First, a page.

No. An increase in productivity shifts the supply curve right in the goods market – implying an increase in activity and a reduction in prices.

    Wages won’t fall (as the marginal product of a worker is higher) – but unit labour costs will, as you need less labour to make a “unit”

    “An increase in productivity should result in deflation”

    Yes – if the quantity of money is unchanged.

    Note that no-one ever said that an increase in productivity increase employment – we said that it increase the wage earned by a worker. The change in employment depends intrinsically on how the shape of the production function moves as the economy expands (for the mathematically inclined, I vaguely recall that we are looking for a homothetic production function if we want the composition of labour and capital to remain the same).

    In the market overall, an increase in productivity increases the SUPPLY of goods – we can now make things with LESS inputs, that is what is so awesome about productivity growth. Now the distribution of these gains depends on the policy framework we have in place and, if you believe policy can influence productivity, the policies you implement to undertake this.

    However, I cannot imagine an exogenous increase in productivity that reduces real wages – it makes no sense to me.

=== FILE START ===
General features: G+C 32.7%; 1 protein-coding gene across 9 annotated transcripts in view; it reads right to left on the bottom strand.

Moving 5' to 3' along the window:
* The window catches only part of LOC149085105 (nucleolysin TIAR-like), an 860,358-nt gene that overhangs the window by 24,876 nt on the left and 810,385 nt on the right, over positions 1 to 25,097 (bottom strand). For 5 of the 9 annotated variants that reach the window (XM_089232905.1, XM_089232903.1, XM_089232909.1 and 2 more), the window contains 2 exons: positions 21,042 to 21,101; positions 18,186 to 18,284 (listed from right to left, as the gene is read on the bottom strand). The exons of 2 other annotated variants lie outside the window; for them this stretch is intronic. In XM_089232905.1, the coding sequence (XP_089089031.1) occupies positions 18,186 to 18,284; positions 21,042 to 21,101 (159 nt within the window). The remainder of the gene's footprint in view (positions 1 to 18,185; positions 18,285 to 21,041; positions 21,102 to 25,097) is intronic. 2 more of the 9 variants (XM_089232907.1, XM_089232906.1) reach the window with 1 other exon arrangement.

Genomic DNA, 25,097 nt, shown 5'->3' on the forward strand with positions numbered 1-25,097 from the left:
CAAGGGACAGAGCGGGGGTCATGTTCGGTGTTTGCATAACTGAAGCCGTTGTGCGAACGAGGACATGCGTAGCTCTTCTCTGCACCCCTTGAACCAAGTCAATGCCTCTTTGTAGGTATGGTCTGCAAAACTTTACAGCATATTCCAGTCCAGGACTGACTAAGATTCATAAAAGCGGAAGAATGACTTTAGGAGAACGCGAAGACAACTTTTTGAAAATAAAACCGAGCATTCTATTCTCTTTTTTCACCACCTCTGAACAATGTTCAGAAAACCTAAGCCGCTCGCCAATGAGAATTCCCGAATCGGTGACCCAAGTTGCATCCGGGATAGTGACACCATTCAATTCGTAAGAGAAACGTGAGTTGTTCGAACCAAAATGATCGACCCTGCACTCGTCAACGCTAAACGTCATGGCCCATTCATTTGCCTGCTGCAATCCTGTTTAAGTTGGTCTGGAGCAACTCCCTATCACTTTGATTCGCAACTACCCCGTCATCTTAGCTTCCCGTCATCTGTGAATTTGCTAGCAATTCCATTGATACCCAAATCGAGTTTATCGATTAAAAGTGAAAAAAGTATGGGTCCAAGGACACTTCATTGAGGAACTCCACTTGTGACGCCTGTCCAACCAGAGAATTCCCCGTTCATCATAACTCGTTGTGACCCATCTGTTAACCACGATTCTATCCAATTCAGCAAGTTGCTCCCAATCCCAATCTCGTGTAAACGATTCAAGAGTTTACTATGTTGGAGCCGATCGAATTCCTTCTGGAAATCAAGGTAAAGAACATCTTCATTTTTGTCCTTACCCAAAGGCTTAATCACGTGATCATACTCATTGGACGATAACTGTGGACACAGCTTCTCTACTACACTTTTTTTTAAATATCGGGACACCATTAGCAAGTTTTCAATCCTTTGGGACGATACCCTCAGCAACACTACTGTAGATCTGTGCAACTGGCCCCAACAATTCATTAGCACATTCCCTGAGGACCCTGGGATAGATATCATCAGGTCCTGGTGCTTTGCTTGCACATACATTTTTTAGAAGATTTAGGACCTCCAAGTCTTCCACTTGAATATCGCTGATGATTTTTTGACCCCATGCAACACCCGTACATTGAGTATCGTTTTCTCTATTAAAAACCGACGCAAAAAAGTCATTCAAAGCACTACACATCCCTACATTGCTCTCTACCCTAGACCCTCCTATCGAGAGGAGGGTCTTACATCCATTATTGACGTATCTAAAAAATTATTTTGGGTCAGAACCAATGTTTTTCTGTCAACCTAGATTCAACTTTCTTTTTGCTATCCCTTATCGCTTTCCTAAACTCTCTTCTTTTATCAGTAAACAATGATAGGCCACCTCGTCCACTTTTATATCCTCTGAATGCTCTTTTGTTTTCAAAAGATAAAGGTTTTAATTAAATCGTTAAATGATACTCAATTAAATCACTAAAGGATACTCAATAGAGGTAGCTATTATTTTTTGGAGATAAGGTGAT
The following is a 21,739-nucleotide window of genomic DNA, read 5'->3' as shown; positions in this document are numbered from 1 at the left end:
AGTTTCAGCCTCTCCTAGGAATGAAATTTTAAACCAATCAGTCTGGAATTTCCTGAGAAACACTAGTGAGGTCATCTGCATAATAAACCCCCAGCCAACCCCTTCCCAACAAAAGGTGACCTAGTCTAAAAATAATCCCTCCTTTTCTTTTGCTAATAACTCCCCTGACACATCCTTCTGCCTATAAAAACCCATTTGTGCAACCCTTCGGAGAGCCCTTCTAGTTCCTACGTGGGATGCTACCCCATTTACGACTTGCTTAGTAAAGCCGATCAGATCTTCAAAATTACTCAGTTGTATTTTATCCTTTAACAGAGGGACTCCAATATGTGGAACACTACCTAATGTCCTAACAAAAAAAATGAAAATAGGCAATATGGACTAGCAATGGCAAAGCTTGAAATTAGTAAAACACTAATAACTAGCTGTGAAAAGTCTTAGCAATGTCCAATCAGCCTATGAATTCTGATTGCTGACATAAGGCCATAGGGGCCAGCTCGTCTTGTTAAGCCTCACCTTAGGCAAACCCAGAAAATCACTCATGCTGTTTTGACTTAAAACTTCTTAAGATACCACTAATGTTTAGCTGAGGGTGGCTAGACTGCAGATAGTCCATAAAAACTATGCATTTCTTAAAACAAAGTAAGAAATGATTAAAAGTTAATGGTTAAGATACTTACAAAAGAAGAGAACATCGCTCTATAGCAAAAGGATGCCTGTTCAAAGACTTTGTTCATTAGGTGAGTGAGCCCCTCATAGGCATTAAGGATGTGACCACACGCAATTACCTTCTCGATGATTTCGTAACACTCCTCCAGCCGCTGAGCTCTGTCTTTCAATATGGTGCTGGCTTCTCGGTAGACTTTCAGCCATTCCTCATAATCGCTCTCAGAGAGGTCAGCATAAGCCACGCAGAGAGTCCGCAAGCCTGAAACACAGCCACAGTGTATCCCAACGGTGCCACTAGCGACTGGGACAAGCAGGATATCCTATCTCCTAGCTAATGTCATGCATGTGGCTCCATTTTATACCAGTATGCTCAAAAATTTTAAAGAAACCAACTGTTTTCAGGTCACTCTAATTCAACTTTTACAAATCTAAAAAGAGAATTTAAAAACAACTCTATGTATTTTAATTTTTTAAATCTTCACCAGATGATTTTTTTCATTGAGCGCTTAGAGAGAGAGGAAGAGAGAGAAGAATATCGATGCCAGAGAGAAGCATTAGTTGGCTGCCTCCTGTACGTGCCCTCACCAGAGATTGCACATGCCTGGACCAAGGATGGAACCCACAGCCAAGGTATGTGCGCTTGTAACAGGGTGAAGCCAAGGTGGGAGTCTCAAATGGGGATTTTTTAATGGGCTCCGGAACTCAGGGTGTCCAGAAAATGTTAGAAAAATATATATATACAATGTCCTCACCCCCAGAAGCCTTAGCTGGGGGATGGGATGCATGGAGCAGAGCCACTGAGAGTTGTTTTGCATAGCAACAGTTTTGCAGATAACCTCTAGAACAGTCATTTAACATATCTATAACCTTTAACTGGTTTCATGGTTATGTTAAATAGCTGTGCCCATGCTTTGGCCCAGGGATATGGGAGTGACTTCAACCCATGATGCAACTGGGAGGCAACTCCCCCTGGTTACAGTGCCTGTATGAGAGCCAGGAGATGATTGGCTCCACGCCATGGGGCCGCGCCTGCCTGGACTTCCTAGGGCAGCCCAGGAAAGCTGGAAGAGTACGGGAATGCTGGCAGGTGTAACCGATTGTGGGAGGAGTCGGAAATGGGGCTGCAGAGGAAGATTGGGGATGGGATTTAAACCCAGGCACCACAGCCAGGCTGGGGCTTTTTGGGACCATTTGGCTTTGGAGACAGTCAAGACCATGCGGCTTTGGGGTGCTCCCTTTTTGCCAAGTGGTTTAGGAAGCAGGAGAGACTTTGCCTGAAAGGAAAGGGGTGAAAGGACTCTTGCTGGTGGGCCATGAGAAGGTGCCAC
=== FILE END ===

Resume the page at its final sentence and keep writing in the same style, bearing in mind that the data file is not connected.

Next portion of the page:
19. Lampie 19

    just throwing this out there Matt, economies of scale, fits in here somewhere?

  20. Mr Shankly 20

    Why would a group that is so heavilly weighted down by the unions ever actually want to increase productivity. Unions are against performance pay or bonuses are against promotion based on an individuals performance or value to the organisation. Unions believe in evryone getting paid the same, unions believe in everyone being promoted at the same rate.

    Steve P – A cleaner should be paid more for being more productive and cleaning more offices – but this is against everything labour and the unions stand for. I can guarantee if national suggests that a group of people get paid based on their performance in the public sector ie teachers getting more fo improving their classes average or lab staff having fewer errors and higher throughput – the unions would cry about how it is unfair, how it is discriminating etc etc.

  21. Bill 21

    Mr Shankly.

    I worked a factory floor. And I’m a wee bit smart. So I figured out how my department could up output by 50%: cut material waste by between 80-90% in a way that us workers worked less. This amounted to many thousands of dollars.

    It was demonstrated to management. It was a working proposition. What happened? Management jumped all over it, me and my workmate….refused to adopt the proposed production techniques and wound up making abut 20 workers redundant.